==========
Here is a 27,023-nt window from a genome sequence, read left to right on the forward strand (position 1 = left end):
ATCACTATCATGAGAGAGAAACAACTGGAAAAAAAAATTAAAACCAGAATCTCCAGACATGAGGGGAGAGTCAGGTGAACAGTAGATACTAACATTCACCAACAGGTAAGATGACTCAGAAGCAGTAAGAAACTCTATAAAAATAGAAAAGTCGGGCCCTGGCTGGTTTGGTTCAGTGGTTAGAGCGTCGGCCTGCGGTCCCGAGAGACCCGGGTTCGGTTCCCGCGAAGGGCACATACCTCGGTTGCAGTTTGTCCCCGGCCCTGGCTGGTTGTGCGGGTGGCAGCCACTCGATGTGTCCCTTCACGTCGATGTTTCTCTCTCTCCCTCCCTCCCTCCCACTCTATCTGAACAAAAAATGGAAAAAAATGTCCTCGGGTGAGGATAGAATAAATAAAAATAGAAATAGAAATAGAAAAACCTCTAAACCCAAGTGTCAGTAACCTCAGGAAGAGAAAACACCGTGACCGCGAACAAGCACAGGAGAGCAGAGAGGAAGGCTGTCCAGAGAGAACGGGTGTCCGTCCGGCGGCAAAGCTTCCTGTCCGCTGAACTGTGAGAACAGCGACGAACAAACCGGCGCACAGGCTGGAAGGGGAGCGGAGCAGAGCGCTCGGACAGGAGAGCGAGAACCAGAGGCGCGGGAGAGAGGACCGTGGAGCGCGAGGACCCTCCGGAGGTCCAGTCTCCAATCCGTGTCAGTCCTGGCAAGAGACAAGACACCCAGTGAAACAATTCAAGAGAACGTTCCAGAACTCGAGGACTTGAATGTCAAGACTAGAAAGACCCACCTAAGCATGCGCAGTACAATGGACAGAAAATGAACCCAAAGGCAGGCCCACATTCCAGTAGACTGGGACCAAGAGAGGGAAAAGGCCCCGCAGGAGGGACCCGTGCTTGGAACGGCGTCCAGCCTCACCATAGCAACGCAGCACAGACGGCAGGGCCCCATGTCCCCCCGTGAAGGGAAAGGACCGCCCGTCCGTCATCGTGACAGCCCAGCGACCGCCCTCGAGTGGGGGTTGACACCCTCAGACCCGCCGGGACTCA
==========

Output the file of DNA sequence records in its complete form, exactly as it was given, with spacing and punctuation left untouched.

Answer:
Here is a 27,023-nt window from a genome sequence, read left to right on the forward strand (position 1 = left end):
ATCACTATCATGAGAGAGAAACAACTGGAAAAAAAAATTAAAACCAGAATCTCCAGACATGAGGGGAGAGTCAGGTGAACAGTAGATACTAACATTCACCAACAGGTAAGATGACTCAGAAGCAGTAAGAAACTCTATAAAAATAGAAAAGTCGGGCCCTGGCTGGTTTGGTTCAGTGGTTAGAGCGTCGGCCTGCGGTCCCGAGAGACCCGGGTTCGGTTCCCGCGAAGGGCACATACCTCGGTTGCAGTTTGTCCCCGGCCCTGGCTGGTTGTGCGGGTGGCAGCCACTCGATGTGTCCCTTCACGTCGATGTTTCTCTCTCTCCCTCCCTCCCTCCCACTCTATCTGAACAAAAAATGGAAAAAAATGTCCTCGGGTGAGGATAGAATAAATAAAAATAGAAATAGAAATAGAAAAACCTCTAAACCCAAGTGTCAGTAACCTCAGGAAGAGAAAACACCGTGACCGCGAACAAGCACAGGAGAGCAGAGAGGAAGGCTGTCCAGAGAGAACGGGTGTCCGTCCGGCGGCAAAGCTTCCTGTCCGCTGAACTGTGAGAACAGCGACGAACAAACCGGCGCACAGGCTGGAAGGGGAGCGGAGCAGAGCGCTCGGACAGGAGAGCGAGAACCAGAGGCGCGGGAGAGAGGACCGTGGAGCGCGAGGACCCTCCGGAGGTCCAGTCTCCAATCCGTGTCAGTCCTGGCAAGAGACAAGACACCCAGTGAAACAATTCAAGAGAACGTTCCAGAACTCGAGGACTTGAATGTCAAGACTAGAAAGACCCACCTAAGCATGCGCAGTACAATGGACAGAAAATGAACCCAAAGGCAGGCCCACATTCCAGTAGACTGGGACCAAGAGAGGGAAAAGGCCCCGCAGGAGGGACCCGTGCTTGGAACGGCGTCCAGCCTCACCATAGCAACGCAGCACAGACGGCAGGGCCCCATGTCCCCCCGTGAAGGGAAAGGACCGCCCGTCCGTCATCGTGACAGCCCAGCGACCGCCCTCGAGTGGGGGTTGACACCCTCAGACCCGCCGGGACTCA